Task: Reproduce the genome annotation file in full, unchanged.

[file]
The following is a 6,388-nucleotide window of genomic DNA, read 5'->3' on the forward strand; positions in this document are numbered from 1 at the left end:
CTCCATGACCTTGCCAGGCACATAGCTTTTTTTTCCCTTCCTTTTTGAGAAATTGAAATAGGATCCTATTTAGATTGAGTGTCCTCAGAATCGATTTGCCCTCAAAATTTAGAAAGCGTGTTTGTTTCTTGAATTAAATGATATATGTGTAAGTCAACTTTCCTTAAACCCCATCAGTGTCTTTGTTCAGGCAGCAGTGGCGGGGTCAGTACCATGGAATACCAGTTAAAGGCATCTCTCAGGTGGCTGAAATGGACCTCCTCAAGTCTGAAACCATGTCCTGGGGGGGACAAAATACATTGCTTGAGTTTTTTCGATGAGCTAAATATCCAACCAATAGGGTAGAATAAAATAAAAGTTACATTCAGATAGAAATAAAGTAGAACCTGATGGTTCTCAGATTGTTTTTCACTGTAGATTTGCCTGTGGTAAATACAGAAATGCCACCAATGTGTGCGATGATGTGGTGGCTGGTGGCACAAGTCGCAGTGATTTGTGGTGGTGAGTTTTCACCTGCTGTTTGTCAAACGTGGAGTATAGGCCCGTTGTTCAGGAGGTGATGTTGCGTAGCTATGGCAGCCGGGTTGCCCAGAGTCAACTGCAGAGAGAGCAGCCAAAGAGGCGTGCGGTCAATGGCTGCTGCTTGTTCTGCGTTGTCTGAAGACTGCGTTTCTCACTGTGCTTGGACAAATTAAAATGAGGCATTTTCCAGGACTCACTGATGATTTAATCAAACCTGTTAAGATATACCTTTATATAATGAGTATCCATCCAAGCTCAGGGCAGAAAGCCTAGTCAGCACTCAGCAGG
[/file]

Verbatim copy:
The following is a 6,388-nucleotide window of genomic DNA, read 5'->3' on the forward strand; positions in this document are numbered from 1 at the left end:
CTCCATGACCTTGCCAGGCACATAGCTTTTTTTTCCCTTCCTTTTTGAGAAATTGAAATAGGATCCTATTTAGATTGAGTGTCCTCAGAATCGATTTGCCCTCAAAATTTAGAAAGCGTGTTTGTTTCTTGAATTAAATGATATATGTGTAAGTCAACTTTCCTTAAACCCCATCAGTGTCTTTGTTCAGGCAGCAGTGGCGGGGTCAGTACCATGGAATACCAGTTAAAGGCATCTCTCAGGTGGCTGAAATGGACCTCCTCAAGTCTGAAACCATGTCCTGGGGGGGACAAAATACATTGCTTGAGTTTTTTCGATGAGCTAAATATCCAACCAATAGGGTAGAATAAAATAAAAGTTACATTCAGATAGAAATAAAGTAGAACCTGATGGTTCTCAGATTGTTTTTCACTGTAGATTTGCCTGTGGTAAATACAGAAATGCCACCAATGTGTGCGATGATGTGGTGGCTGGTGGCACAAGTCGCAGTGATTTGTGGTGGTGAGTTTTCACCTGCTGTTTGTCAAACGTGGAGTATAGGCCCGTTGTTCAGGAGGTGATGTTGCGTAGCTATGGCAGCCGGGTTGCCCAGAGTCAACTGCAGAGAGAGCAGCCAAAGAGGCGTGCGGTCAATGGCTGCTGCTTGTTCTGCGTTGTCTGAAGACTGCGTTTCTCACTGTGCTTGGACAAATTAAAATGAGGCATTTTCCAGGACTCACTGATGATTTAATCAAACCTGTTAAGATATACCTTTATATAATGAGTATCCATCCAAGCTCAGGGCAGAAAGCCTAGTCAGCACTCAGCAGG